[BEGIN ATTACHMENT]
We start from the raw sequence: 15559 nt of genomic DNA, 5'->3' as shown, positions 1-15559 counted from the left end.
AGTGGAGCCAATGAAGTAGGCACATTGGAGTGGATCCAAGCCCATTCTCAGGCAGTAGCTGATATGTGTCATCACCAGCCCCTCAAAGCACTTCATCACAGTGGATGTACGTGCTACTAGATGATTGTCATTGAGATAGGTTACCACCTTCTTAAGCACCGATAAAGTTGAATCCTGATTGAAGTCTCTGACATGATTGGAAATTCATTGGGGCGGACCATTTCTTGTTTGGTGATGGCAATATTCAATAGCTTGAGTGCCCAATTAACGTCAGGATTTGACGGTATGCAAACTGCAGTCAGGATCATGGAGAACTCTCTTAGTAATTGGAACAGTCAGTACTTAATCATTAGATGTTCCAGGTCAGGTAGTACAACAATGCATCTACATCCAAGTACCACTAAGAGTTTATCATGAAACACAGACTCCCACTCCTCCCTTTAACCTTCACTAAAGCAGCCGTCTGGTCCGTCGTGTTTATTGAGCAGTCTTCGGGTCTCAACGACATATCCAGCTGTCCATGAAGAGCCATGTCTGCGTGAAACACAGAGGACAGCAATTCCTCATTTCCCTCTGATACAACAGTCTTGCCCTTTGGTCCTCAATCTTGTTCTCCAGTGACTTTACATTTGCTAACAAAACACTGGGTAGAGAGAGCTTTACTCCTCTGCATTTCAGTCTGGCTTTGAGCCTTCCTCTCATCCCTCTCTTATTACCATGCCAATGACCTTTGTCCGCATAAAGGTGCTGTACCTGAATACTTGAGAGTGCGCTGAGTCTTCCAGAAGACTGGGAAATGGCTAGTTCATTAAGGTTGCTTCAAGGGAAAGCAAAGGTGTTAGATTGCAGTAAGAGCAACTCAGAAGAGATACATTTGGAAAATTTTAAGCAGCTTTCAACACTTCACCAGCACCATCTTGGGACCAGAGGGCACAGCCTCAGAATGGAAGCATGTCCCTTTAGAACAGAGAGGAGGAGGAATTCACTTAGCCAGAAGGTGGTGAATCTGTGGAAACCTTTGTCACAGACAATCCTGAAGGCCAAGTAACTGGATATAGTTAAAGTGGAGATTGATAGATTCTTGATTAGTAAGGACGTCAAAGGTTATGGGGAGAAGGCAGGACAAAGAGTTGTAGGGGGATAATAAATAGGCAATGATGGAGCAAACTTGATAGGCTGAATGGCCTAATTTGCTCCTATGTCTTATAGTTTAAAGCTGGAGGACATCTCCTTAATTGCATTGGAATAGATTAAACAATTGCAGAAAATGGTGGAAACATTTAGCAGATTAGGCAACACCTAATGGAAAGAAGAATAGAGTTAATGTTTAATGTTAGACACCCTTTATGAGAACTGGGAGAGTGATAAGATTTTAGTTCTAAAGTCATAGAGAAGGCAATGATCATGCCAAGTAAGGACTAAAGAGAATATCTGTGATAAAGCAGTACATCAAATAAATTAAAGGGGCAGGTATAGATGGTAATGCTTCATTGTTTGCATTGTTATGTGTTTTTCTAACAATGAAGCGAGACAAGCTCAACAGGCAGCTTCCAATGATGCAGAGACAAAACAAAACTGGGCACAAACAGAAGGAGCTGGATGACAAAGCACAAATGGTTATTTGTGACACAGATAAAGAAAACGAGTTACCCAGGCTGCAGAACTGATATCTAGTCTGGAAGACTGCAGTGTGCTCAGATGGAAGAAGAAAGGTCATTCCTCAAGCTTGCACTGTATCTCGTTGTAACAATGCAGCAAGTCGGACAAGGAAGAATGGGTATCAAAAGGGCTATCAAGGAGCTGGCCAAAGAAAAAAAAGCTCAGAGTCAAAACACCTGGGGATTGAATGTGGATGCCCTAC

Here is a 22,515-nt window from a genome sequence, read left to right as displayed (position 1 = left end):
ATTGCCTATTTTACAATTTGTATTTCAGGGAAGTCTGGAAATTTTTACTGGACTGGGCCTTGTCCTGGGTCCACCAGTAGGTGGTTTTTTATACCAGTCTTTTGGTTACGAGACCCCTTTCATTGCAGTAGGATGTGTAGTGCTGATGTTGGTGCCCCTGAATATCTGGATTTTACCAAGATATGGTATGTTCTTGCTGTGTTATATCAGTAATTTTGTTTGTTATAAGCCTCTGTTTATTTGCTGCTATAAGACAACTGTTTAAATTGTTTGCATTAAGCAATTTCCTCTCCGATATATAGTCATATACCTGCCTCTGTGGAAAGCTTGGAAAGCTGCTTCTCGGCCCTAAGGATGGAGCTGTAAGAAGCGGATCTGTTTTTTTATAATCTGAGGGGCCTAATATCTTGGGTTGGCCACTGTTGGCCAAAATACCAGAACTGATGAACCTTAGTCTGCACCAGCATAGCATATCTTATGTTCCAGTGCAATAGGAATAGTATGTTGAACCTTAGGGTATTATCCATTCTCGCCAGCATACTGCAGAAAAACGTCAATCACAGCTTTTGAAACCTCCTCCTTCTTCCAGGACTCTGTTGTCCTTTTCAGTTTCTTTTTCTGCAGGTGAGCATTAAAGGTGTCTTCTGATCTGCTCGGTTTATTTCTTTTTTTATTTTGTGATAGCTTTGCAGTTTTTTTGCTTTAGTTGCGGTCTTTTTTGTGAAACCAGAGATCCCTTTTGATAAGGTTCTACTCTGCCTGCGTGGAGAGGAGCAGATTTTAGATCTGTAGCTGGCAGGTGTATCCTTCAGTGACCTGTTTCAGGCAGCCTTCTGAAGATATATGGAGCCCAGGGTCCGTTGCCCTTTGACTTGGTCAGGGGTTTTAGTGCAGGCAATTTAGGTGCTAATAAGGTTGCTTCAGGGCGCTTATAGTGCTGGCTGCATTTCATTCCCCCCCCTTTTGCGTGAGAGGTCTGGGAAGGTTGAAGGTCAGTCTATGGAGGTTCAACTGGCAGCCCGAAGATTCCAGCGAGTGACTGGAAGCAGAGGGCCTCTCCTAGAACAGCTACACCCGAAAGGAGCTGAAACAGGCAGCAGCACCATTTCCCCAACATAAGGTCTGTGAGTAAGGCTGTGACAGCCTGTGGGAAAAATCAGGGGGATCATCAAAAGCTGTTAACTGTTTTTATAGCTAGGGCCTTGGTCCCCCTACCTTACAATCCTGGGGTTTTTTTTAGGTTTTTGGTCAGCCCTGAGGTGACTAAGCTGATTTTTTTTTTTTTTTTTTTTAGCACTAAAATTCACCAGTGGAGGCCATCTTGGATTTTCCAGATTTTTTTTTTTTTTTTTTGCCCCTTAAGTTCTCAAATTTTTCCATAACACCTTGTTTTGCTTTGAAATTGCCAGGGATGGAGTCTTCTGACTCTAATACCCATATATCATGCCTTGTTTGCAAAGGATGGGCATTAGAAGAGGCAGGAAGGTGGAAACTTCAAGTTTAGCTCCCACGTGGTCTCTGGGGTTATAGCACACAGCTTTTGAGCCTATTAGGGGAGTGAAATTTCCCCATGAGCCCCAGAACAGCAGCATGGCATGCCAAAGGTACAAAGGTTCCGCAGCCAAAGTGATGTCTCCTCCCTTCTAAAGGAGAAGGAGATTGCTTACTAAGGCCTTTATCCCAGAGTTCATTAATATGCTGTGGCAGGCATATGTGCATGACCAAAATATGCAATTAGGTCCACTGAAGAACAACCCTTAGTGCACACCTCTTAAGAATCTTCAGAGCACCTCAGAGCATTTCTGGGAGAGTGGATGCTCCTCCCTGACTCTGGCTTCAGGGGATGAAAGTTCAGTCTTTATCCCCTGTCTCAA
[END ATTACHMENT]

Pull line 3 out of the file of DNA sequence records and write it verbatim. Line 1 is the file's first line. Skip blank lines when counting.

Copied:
Here is a 22,515-nt window from a genome sequence, read left to right as displayed (position 1 = left end):